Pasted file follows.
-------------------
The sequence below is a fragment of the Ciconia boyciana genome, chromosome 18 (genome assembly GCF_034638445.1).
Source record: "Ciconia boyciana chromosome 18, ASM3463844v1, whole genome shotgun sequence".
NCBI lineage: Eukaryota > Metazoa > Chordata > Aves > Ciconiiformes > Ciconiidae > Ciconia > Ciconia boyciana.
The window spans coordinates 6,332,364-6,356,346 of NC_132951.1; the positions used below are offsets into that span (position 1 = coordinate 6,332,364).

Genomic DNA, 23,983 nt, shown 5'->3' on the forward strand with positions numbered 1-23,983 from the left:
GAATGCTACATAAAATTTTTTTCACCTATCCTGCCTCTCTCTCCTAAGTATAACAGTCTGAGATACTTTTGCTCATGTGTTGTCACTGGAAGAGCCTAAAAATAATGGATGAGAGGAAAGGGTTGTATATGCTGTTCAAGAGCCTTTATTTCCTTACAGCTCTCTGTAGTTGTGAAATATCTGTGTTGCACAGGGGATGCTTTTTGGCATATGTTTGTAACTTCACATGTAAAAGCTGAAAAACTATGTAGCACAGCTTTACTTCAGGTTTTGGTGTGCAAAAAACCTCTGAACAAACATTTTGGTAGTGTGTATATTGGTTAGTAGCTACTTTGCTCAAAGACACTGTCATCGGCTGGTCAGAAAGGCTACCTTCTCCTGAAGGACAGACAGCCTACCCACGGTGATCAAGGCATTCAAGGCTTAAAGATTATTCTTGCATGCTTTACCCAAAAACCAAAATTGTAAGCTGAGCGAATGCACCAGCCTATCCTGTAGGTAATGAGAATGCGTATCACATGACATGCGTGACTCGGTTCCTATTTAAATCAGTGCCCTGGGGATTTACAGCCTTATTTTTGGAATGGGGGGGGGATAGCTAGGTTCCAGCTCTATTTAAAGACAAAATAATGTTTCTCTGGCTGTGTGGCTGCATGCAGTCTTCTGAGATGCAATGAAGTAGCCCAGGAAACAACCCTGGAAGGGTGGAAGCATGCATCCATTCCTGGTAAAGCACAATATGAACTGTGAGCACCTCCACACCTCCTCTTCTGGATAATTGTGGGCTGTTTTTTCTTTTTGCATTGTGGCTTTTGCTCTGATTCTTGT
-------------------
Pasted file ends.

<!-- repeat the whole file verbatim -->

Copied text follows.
The sequence below is a fragment of the Ciconia boyciana genome, chromosome 18 (genome assembly GCF_034638445.1).
Source record: "Ciconia boyciana chromosome 18, ASM3463844v1, whole genome shotgun sequence".
NCBI lineage: Eukaryota > Metazoa > Chordata > Aves > Ciconiiformes > Ciconiidae > Ciconia > Ciconia boyciana.
The window spans coordinates 6,332,364-6,356,346 of NC_132951.1; the positions used below are offsets into that span (position 1 = coordinate 6,332,364).

Genomic DNA, 23,983 nt, shown 5'->3' on the forward strand with positions numbered 1-23,983 from the left:
GAATGCTACATAAAATTTTTTTCACCTATCCTGCCTCTCTCTCCTAAGTATAACAGTCTGAGATACTTTTGCTCATGTGTTGTCACTGGAAGAGCCTAAAAATAATGGATGAGAGGAAAGGGTTGTATATGCTGTTCAAGAGCCTTTATTTCCTTACAGCTCTCTGTAGTTGTGAAATATCTGTGTTGCACAGGGGATGCTTTTTGGCATATGTTTGTAACTTCACATGTAAAAGCTGAAAAACTATGTAGCACAGCTTTACTTCAGGTTTTGGTGTGCAAAAAACCTCTGAACAAACATTTTGGTAGTGTGTATATTGGTTAGTAGCTACTTTGCTCAAAGACACTGTCATCGGCTGGTCAGAAAGGCTACCTTCTCCTGAAGGACAGACAGCCTACCCACGGTGATCAAGGCATTCAAGGCTTAAAGATTATTCTTGCATGCTTTACCCAAAAACCAAAATTGTAAGCTGAGCGAATGCACCAGCCTATCCTGTAGGTAATGAGAATGCGTATCACATGACATGCGTGACTCGGTTCCTATTTAAATCAGTGCCCTGGGGATTTACAGCCTTATTTTTGGAATGGGGGGGGGATAGCTAGGTTCCAGCTCTATTTAAAGACAAAATAATGTTTCTCTGGCTGTGTGGCTGCATGCAGTCTTCTGAGATGCAATGAAGTAGCCCAGGAAACAACCCTGGAAGGGTGGAAGCATGCATCCATTCCTGGTAAAGCACAATATGAACTGTGAGCACCTCCACACCTCCTCTTCTGGATAATTGTGGGCTGTTTTTTCTTTTTGCATTGTGGCTTTTGCTCTGATTCTTGT